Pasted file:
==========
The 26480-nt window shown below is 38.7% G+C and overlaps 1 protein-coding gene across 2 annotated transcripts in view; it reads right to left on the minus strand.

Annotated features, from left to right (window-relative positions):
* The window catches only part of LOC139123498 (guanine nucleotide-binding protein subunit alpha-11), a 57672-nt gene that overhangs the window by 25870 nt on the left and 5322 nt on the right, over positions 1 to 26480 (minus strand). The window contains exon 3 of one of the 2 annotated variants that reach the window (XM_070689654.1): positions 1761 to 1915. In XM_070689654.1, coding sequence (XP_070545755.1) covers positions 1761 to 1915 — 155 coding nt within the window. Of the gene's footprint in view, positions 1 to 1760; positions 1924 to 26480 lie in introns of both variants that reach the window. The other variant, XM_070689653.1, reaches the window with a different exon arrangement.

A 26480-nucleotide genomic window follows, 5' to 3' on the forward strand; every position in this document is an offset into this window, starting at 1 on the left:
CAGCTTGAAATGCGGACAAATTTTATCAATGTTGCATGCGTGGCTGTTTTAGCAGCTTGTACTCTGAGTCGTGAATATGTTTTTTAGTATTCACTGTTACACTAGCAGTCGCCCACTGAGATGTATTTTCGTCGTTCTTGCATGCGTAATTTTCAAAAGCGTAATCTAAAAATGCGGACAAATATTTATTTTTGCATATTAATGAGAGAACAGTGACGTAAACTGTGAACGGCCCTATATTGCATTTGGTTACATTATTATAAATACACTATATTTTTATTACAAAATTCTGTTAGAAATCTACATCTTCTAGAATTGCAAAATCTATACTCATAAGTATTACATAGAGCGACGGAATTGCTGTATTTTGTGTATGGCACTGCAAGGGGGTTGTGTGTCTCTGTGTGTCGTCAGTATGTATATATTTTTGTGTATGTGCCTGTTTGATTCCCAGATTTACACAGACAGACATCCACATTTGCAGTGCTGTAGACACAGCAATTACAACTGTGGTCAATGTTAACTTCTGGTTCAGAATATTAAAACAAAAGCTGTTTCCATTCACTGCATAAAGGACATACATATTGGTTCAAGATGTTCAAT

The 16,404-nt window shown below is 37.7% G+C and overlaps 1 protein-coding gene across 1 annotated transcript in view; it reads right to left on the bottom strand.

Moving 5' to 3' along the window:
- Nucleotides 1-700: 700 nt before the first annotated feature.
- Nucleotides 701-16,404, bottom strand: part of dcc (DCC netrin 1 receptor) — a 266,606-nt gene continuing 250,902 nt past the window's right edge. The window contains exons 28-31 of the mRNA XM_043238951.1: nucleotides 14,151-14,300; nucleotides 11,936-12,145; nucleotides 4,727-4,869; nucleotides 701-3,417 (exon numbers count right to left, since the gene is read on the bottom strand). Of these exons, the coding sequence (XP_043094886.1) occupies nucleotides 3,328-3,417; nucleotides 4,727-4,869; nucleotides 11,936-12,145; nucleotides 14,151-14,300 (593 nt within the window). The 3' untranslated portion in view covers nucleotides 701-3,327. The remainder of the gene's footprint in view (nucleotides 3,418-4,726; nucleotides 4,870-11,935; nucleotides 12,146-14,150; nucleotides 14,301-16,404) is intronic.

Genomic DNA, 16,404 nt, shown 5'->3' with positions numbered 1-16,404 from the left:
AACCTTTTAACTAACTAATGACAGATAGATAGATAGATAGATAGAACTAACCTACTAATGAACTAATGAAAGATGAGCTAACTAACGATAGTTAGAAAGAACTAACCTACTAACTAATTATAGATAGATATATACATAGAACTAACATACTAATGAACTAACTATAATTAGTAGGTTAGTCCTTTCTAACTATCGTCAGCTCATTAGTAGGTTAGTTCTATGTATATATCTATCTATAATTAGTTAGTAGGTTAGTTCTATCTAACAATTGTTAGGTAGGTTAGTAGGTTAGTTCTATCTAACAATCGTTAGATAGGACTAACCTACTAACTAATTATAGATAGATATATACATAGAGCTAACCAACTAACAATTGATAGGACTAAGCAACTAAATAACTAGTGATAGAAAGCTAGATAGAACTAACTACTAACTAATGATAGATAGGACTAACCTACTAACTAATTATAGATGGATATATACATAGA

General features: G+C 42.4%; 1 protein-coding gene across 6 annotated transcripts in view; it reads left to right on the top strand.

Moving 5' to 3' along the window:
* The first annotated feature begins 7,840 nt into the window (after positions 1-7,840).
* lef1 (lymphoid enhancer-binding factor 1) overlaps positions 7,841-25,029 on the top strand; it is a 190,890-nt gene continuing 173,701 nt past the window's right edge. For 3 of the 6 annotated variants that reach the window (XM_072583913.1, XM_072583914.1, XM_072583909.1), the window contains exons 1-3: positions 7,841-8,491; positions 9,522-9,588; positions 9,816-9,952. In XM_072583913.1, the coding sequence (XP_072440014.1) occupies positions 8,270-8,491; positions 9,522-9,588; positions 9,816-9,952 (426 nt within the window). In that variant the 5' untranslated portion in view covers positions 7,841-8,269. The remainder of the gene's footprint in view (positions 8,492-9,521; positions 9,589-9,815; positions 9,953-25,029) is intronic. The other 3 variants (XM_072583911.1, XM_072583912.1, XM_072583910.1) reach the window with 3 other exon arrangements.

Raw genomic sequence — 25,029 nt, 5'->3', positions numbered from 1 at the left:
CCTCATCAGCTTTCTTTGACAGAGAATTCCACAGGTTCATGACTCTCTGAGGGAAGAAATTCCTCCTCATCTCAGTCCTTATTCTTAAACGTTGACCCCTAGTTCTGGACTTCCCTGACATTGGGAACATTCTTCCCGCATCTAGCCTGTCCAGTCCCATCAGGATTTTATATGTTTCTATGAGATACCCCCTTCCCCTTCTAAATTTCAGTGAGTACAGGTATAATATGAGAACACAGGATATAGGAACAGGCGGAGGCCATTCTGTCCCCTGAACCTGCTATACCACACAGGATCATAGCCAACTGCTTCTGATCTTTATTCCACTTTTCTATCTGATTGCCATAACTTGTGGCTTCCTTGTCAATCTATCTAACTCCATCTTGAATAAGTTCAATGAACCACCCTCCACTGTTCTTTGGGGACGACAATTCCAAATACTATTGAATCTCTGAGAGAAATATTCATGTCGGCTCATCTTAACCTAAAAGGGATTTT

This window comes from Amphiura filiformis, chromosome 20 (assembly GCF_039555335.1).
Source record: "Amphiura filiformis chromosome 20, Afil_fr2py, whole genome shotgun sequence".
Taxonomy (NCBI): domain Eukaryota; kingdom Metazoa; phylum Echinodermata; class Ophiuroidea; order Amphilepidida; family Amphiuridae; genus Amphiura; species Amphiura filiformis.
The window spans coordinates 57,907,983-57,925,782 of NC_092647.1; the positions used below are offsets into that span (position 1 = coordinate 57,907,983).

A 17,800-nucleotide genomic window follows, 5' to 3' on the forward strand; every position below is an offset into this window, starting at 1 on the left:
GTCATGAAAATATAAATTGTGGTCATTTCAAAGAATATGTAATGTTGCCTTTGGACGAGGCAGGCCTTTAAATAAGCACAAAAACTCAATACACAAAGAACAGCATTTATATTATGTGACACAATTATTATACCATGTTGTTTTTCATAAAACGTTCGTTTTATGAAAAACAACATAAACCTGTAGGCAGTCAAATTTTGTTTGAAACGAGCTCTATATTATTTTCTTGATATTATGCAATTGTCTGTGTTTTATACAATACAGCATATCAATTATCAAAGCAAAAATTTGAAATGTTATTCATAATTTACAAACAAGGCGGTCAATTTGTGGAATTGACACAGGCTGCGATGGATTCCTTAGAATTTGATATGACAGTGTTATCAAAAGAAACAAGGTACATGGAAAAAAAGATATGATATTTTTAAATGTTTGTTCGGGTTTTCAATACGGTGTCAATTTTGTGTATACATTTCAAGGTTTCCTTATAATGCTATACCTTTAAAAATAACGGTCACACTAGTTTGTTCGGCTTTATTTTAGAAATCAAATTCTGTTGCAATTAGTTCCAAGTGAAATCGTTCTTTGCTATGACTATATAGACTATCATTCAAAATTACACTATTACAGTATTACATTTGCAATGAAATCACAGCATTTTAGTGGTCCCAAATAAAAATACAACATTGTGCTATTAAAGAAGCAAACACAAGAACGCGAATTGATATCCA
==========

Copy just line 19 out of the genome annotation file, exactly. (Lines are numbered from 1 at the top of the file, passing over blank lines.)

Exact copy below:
Source record: "Amphiura filiformis chromosome 20, Afil_fr2py, whole genome shotgun sequence".